Electronica 1: The Time Machine
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The Father of Electronica

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When you are an artist who initiated a certain art movement or discovered a specific music genre, that speaks for you. Even silence screams your name. I think it is totally unnecessary to spend words on describing Jean Michelle Jarre, one of the pioneers of electronic music who holds few records when it comes to selling tickets to megalomanic concerts. This young in spirit 67 year old man does not have any intention to disrupt his work and Time Machine is an evidence for it. It’s his 18th album, with no new tricks to discover. It would be delusional to expect experimentation inside the genre that is already butchered by many. I have nothing against innovative sound and expending music but the Jarre didn’t change his approach since the release of his legendary debut Oxygene, almost four decades ago.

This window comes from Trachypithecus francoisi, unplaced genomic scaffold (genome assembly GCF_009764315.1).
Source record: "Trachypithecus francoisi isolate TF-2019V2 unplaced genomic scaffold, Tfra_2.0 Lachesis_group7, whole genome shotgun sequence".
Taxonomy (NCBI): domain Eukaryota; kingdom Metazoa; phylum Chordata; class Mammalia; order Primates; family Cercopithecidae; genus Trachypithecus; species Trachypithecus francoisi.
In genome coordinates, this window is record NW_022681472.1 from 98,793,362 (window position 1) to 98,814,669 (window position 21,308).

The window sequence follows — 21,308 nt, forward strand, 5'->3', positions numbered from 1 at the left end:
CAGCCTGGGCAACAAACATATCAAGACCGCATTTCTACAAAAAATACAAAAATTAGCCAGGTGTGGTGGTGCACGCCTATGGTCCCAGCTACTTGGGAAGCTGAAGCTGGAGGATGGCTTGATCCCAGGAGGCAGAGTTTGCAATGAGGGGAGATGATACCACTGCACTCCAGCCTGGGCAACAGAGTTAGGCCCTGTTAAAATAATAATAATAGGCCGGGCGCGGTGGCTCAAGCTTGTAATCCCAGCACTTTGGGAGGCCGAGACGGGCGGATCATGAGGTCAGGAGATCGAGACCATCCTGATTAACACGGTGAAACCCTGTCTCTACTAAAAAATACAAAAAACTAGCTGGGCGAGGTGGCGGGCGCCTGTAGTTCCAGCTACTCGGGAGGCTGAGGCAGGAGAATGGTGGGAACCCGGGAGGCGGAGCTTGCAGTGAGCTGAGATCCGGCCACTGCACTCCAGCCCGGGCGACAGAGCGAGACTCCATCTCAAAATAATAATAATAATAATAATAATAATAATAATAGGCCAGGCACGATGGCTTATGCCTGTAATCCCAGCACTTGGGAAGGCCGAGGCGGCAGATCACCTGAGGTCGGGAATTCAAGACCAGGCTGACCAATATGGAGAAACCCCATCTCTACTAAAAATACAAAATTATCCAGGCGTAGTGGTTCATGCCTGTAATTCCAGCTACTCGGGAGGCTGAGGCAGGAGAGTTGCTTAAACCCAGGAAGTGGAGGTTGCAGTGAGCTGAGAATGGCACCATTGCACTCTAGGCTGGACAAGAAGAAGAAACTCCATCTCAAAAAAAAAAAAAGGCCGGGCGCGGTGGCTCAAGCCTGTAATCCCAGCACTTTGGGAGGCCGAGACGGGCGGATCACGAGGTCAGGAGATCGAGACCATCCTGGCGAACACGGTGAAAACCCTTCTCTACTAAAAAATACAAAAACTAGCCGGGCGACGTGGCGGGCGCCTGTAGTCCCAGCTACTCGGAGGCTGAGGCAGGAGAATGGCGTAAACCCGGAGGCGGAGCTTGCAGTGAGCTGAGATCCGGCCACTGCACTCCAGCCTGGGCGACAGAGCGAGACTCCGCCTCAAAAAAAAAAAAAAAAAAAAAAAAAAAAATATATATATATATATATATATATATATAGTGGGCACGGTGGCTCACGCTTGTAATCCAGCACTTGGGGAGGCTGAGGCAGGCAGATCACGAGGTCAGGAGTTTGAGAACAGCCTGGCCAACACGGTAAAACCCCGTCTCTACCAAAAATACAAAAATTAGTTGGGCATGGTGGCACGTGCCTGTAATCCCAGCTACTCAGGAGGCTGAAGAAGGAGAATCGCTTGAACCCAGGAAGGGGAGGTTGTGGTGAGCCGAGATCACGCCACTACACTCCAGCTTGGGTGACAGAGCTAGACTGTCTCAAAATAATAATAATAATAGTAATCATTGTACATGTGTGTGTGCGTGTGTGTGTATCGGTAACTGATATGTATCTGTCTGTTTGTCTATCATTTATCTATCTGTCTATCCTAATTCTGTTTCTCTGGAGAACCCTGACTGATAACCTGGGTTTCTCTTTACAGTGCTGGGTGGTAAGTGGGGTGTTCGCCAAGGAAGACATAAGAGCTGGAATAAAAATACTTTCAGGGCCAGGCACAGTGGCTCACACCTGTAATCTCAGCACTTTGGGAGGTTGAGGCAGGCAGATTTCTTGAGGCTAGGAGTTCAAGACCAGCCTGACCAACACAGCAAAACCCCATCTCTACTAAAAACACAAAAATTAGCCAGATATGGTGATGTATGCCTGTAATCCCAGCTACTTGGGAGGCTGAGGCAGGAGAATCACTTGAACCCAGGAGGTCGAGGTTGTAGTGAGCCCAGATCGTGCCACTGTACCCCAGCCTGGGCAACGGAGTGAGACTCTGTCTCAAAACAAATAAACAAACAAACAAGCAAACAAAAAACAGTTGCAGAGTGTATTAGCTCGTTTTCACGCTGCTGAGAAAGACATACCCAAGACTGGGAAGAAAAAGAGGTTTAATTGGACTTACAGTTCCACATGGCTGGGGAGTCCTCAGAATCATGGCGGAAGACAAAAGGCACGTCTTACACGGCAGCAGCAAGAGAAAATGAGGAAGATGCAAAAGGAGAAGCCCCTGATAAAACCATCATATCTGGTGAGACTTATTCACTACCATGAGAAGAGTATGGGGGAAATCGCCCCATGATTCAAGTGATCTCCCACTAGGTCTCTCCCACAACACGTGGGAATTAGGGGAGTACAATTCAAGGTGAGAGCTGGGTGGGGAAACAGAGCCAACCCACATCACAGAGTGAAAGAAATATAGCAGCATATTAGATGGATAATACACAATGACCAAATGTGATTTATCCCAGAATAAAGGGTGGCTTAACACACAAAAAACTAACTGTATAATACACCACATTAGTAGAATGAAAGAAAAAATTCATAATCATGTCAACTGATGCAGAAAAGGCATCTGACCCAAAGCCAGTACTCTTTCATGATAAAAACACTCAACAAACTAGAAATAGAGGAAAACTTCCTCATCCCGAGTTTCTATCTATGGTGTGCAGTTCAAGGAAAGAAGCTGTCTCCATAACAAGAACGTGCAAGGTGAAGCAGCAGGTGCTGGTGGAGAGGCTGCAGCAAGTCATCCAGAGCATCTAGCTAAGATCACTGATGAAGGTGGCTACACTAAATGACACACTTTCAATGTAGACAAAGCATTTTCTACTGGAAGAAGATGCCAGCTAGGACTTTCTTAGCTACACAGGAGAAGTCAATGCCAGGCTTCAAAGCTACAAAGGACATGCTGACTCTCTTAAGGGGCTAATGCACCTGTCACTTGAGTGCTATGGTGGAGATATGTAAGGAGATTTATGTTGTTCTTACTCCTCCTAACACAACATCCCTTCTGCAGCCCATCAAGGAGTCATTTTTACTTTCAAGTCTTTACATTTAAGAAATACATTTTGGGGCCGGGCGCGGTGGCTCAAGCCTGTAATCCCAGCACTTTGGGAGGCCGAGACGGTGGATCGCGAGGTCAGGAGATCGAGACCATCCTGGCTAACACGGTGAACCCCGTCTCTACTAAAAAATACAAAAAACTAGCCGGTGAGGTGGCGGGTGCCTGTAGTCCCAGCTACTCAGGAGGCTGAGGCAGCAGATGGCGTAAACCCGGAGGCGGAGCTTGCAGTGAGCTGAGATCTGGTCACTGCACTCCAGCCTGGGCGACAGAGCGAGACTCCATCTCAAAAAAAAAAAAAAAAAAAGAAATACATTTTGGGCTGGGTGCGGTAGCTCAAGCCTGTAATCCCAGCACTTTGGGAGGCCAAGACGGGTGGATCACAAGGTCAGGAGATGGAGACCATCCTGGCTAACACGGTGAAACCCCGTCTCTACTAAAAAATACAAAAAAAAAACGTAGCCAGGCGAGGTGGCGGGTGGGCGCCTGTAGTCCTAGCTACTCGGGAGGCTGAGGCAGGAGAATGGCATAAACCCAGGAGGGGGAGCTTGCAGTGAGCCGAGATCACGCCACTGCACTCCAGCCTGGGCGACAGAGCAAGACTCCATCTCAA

When you hear few strongest tracks from the actual album, you realize Jarre does not have to try swimming in new waters because he is the biggest fish. Collaborations with M83 in Glory and Moby in Suns Have Gone are so melodically deep that oceans are getting jealous.

His compatibility with ambient sound can be felt on Close Your Eyes, third song on the album pinned by French duo Air, but it is especially prominent on A Question of Blood where minimalistic instrumental screams sensibility of John Carpenter.

Overall, Time Machine: Electronica 1 is big hearted dedication to electronic music that intelligently communicated with modern elements. More than solid.


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